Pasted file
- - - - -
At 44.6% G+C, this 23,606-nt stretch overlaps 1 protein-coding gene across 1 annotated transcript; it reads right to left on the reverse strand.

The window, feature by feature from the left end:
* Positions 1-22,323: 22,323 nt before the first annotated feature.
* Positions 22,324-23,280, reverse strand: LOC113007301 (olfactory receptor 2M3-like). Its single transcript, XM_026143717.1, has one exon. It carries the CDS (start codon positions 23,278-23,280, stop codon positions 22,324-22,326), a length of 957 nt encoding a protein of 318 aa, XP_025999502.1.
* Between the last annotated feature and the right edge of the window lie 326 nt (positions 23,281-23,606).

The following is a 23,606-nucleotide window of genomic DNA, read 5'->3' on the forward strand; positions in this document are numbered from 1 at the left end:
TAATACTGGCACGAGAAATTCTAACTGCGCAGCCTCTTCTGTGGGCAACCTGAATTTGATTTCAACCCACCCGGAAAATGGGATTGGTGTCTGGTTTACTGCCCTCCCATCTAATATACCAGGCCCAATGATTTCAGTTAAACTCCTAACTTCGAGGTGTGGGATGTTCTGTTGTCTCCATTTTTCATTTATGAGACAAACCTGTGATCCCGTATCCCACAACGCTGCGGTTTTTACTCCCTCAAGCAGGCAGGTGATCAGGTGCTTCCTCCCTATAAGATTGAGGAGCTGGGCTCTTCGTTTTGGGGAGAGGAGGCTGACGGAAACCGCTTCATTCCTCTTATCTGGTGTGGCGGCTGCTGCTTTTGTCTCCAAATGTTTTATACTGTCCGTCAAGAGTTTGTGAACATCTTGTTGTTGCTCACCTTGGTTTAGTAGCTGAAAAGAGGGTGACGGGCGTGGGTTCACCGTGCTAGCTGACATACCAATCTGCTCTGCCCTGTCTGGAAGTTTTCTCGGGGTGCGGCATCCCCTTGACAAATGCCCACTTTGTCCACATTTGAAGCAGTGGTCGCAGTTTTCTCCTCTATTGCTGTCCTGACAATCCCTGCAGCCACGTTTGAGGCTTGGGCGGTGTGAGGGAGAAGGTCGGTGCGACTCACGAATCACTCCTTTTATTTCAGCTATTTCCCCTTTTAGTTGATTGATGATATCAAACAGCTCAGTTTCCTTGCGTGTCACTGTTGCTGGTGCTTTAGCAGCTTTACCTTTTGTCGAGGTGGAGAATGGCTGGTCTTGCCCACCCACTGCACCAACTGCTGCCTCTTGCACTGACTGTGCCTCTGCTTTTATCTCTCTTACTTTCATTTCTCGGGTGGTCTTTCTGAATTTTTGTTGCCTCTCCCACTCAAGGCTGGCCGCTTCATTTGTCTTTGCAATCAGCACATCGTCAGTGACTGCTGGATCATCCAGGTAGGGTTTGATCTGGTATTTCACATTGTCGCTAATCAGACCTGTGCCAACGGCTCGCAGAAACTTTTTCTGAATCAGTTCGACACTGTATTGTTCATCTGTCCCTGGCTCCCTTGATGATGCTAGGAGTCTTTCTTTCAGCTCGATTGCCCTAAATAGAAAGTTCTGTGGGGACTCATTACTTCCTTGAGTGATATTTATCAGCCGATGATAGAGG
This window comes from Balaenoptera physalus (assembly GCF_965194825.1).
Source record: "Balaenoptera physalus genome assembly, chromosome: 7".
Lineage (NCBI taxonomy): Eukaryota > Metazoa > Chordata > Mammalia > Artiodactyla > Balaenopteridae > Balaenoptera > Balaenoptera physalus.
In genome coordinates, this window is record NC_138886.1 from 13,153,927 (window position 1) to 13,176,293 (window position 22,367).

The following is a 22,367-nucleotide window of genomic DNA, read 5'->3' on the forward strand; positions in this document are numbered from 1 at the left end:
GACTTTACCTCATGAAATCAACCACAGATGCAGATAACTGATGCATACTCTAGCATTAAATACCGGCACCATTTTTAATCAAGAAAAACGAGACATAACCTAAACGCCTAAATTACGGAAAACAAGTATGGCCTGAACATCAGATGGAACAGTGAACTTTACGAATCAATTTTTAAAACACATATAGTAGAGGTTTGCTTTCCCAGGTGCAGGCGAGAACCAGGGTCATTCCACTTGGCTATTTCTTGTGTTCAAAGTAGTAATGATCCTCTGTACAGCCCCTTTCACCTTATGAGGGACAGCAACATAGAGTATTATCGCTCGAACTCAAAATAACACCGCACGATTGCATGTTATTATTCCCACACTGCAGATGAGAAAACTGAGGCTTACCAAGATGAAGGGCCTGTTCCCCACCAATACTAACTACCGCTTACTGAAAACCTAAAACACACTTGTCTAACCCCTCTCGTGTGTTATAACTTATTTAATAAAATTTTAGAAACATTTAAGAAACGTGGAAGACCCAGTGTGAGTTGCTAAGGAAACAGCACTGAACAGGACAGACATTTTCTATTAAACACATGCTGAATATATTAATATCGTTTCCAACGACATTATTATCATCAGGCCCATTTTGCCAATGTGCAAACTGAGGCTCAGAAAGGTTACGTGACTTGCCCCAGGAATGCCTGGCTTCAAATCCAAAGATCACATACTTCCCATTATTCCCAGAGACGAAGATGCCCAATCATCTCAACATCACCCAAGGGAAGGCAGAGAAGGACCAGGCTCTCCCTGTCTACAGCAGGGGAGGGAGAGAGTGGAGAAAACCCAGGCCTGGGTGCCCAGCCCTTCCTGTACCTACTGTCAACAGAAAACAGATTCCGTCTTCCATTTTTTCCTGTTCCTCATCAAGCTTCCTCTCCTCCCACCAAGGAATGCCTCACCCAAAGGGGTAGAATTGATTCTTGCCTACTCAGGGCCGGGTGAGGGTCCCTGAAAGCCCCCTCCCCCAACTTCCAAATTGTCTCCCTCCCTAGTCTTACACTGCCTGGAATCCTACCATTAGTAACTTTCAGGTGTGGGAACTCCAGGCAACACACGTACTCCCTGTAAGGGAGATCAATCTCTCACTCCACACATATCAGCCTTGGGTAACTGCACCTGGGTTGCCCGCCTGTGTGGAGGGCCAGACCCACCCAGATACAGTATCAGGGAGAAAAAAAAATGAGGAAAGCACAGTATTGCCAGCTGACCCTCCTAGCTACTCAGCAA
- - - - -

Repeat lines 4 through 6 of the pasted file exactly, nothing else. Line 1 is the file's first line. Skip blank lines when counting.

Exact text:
* Positions 22,324-23,280, reverse strand: LOC113007301 (olfactory receptor 2M3-like). Its single transcript, XM_026143717.1, has one exon. It carries the CDS (start codon positions 23,278-23,280, stop codon positions 22,324-22,326), a length of 957 nt encoding a protein of 318 aa, XP_025999502.1.
* Between the last annotated feature and the right edge of the window lie 326 nt (positions 23,281-23,606).

The following is a 23,606-nucleotide window of genomic DNA, read 5'->3' on the forward strand; positions in this document are numbered from 1 at the left end: